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Wednesday, September 14, 2011

Hydrophobic Interaction Chromatography Principle

Salting Out:
There are hydrophobic amino acids and hydrophilic amino acids in protein molecules. After protein folding in aqueous solution, hydrophobic amino acids usually form protected hydrophobic areas while hydrophilic amino acids interact with the molecules of solvation and allow proteins to form hydrogen bonds with the surrounding water molecules. If enough of the protein surface is hydrophilic, the protein can be dissolved in water.
When the salt concentration is increased, some of the water molecules are attracted by the salt ions, which decreases the number of water molecules available to interact with the charged part of the protein. As a result of the increased demand for solvent molecules, the protein-protein interactions are stronger than the solvent-solute interactions; the protein molecules coagulate by forming hydrophobic interactions with each other. This process is known as salting out.
HIC Mechanism
Separation Based on Hydrophobic Interaction
The hydrophobic ligands on HIC media can interact with the hydrophobic surfaces of proteins. In pure
water any hydrophobic effect is too weak to cause interaction between ligand and proteins or between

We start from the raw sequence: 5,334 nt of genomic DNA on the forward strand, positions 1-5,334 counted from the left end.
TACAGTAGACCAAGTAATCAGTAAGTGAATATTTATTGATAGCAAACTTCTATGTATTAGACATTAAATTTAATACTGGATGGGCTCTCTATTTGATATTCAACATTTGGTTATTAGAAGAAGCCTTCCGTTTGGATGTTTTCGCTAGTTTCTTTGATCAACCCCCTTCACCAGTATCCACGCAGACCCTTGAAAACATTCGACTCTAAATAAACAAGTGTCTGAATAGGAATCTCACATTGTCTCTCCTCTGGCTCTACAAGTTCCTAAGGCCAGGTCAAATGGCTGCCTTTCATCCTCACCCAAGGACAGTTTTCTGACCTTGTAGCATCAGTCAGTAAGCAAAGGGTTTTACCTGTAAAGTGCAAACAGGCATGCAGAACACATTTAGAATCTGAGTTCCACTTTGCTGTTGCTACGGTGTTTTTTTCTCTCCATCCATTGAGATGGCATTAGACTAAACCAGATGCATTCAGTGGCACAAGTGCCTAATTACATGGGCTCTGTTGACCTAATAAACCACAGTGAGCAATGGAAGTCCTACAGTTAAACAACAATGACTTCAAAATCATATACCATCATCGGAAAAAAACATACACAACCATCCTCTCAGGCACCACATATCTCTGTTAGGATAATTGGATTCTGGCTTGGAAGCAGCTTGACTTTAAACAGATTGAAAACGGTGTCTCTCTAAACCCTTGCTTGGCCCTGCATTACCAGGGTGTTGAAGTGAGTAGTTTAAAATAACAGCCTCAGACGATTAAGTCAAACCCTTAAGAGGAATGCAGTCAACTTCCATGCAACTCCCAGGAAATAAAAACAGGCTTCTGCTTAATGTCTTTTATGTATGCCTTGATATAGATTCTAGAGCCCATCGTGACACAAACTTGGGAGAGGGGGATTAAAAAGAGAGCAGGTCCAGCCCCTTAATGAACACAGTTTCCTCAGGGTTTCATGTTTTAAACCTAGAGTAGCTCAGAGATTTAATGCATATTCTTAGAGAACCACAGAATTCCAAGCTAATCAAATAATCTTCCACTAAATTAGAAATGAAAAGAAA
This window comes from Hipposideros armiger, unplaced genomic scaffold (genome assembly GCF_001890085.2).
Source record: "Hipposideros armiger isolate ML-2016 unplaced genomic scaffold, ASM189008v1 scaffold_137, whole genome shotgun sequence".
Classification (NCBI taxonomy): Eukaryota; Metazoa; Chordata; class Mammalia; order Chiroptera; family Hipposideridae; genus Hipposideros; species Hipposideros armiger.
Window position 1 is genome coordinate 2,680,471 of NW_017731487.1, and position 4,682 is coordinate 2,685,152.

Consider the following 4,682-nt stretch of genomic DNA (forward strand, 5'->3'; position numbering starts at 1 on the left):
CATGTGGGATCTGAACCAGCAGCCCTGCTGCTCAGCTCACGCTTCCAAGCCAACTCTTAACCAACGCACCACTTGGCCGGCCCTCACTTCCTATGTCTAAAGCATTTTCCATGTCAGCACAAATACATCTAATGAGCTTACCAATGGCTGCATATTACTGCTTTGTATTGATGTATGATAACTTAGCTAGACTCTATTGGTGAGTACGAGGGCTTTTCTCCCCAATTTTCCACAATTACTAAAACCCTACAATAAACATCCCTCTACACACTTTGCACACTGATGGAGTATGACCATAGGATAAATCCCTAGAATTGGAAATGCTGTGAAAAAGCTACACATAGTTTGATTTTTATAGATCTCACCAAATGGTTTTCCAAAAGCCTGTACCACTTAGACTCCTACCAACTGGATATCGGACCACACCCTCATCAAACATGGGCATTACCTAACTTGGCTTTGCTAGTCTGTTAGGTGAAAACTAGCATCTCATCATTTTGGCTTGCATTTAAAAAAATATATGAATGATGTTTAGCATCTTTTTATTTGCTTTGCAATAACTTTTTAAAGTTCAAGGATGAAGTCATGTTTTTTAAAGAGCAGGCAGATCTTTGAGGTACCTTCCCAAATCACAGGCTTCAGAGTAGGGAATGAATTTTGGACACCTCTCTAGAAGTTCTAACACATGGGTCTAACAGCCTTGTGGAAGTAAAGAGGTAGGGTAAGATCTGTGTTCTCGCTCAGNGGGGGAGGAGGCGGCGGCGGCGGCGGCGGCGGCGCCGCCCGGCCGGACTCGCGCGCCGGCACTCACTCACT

the proteins themselves. However, certain salts enhance hydrophobic interactions, and adding such salts brings about binding (adsorption) to HIC media. For selective elution (desorption), the salt concentration is lowered gradually and the sample components elute in order of hydrophobicity.
The final result of a HIC separation is based therefore on interplay between the prevalence and
distribution of surface-exposed hydrophobic amino acid residues, the hydrophobicity of the medium
the nature and composition of the sample, and the type and concentration of salt used in the buffers.

HIC media are composed of ligands containing alkyl or aryl groups coupled to an inert matrix of
spherical particles. The matrix is porous, in order to provide a high internal surface area, while the ligand plays a significant role in the final hydrophobicity of the medium.

Sodium, potassium or ammonium sulfates produce relatively high precipitation. It is these salts
that effectively promote hydrophobic interaction and have a stabilizing influence on protein
structure. In practice sodium, potassium or ammonium sulfates effectively promote ligand-
protein interactions in HIC and have a stabilizing influence on protein structure. Hence the most
commonly used salts are (NH4)2SO4, Na2SO4, NaCl, KCl and CH3COONH4.
If the protein of interest does not bind under high salt conditions, use a more hydrophobic
medium. If the protein of interest binds so strongly that non-polar additives are required for
elution, decrease the salt concentration in the start buffer or use a less hydrophobic medium.